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Professional Education

 
Education is a cornerstone of our pursuit of quality and sustainability – we find that they are interdependent in the specialty-coffee world, and therefore feel driven to provide coffee professionals with opportunities to develop the knowledge and skills necessary for successful careers and businesses.

Our mission of creating cutting-edge coffee people extends beyond our own ranks and into our relationships with our coffee partners, customers, and communities. The Counter Intelligence coffee education program aims to empower everyone along the coffee chain with the skills and knowledge necessary to ensure quality stewardship and sustainability. In addition to individual courses, Counter Intelligence also offers professionals coffee steward and barista certifications to affirm their skills and exacting standards in coffee preparation and service. Click here for our Course Schedule.

Have a question? Feel free to contact us.
Related Updates:
Sustainability Manager Meredith Taylor visited East Timor last month. It was the first time anyone from Counter Culture has visited the country. Since 2002, coffee has been a major export for East Timor, and Meredith was excited for the opportunity to check out this under-the-radar origin. Read...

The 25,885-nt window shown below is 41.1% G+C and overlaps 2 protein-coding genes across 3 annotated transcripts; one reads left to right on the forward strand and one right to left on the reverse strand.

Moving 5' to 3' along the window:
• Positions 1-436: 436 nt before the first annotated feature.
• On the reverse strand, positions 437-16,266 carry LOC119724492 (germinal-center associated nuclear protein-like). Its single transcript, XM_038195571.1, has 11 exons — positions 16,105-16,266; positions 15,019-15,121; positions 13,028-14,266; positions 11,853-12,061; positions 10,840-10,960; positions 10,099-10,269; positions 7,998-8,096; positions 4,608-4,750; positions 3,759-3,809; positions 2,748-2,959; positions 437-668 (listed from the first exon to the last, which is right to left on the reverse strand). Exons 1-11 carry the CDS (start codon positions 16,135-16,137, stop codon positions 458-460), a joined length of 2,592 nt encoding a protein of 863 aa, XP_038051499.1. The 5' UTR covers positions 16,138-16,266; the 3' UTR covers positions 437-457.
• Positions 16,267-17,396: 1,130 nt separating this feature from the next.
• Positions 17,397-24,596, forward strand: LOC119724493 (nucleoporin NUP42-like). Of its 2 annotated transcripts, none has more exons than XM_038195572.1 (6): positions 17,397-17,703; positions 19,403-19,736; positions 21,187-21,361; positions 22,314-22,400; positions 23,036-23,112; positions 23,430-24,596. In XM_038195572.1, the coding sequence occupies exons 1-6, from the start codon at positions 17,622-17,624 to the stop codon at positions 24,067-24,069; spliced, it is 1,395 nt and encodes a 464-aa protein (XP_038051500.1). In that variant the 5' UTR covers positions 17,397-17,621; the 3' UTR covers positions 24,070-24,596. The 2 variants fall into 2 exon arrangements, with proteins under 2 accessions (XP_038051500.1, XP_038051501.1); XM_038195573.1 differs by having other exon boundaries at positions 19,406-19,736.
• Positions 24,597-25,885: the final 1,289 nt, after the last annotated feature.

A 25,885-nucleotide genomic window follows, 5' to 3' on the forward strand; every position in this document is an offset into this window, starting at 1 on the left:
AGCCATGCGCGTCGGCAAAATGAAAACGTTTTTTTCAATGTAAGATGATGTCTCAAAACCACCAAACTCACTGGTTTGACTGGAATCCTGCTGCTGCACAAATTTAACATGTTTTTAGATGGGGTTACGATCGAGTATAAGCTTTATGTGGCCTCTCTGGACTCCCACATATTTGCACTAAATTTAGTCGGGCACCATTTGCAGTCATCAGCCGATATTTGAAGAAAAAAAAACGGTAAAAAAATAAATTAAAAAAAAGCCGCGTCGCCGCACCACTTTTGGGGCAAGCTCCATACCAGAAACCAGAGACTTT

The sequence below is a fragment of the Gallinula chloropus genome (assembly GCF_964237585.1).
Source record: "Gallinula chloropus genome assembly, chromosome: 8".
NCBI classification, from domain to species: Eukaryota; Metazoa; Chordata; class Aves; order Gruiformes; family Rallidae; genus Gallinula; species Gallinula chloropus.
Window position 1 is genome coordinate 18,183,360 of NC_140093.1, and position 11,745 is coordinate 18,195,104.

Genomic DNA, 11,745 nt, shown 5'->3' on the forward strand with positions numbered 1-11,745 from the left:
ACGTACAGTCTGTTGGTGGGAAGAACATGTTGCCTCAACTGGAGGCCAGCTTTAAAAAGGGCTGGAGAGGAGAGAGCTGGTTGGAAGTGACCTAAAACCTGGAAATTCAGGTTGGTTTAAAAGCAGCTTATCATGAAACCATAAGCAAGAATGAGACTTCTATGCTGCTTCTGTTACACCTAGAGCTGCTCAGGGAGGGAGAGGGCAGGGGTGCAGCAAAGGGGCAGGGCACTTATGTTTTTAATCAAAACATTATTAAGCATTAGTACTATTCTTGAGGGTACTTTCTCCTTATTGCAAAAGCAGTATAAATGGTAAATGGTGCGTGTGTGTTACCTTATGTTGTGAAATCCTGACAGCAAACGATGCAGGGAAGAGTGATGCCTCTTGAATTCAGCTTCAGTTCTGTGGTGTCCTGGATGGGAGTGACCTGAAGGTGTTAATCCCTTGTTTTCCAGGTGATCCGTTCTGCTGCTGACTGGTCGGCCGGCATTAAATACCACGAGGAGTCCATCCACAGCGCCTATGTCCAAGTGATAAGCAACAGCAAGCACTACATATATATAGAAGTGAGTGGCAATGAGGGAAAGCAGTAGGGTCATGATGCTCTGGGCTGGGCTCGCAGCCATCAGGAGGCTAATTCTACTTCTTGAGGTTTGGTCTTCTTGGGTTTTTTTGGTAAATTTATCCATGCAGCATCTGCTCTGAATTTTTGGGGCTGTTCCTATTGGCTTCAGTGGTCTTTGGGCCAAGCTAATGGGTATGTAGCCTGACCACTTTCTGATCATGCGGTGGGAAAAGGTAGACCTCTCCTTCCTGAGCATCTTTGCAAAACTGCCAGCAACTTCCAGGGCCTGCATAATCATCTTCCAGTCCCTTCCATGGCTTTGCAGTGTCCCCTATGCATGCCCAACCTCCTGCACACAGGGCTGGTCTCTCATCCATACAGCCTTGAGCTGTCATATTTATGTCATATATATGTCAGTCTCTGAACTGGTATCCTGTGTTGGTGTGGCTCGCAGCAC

As I've said in previous posts, we have some awesome employees here at Counter Culture who think about sustainability not only at work, but in their own lives, as well. One of these sustainably-minded folks is Chelsea Thoumsin, the customer support representative at our Philadelphia Training Center...
March 13–19, 2016 On this weeklong trip, students participate in each step of the coffee production process at origin—from harvest to export—and learn about the benefits and challenges of building long-term coffee relationships. The 2016 Origin Field Lab will cover the complexities of...
In this post, I'm going to shift away from talking about sustainability where we buy coffee and focus on our own operations as a roaster. A coffee grown sustainably shouldn't necessarily retain that "sustainable" designation if others involved further along the supply chain aren't also acting...
In this post, I'd like to dive in to what I mentioned in the first post as a good indicator of a coffee's sustainability: certifications. Wouldn't it be great if there were a certification and corresponding label that could simply tell us whether a coffee is sustainable or not? The good news is...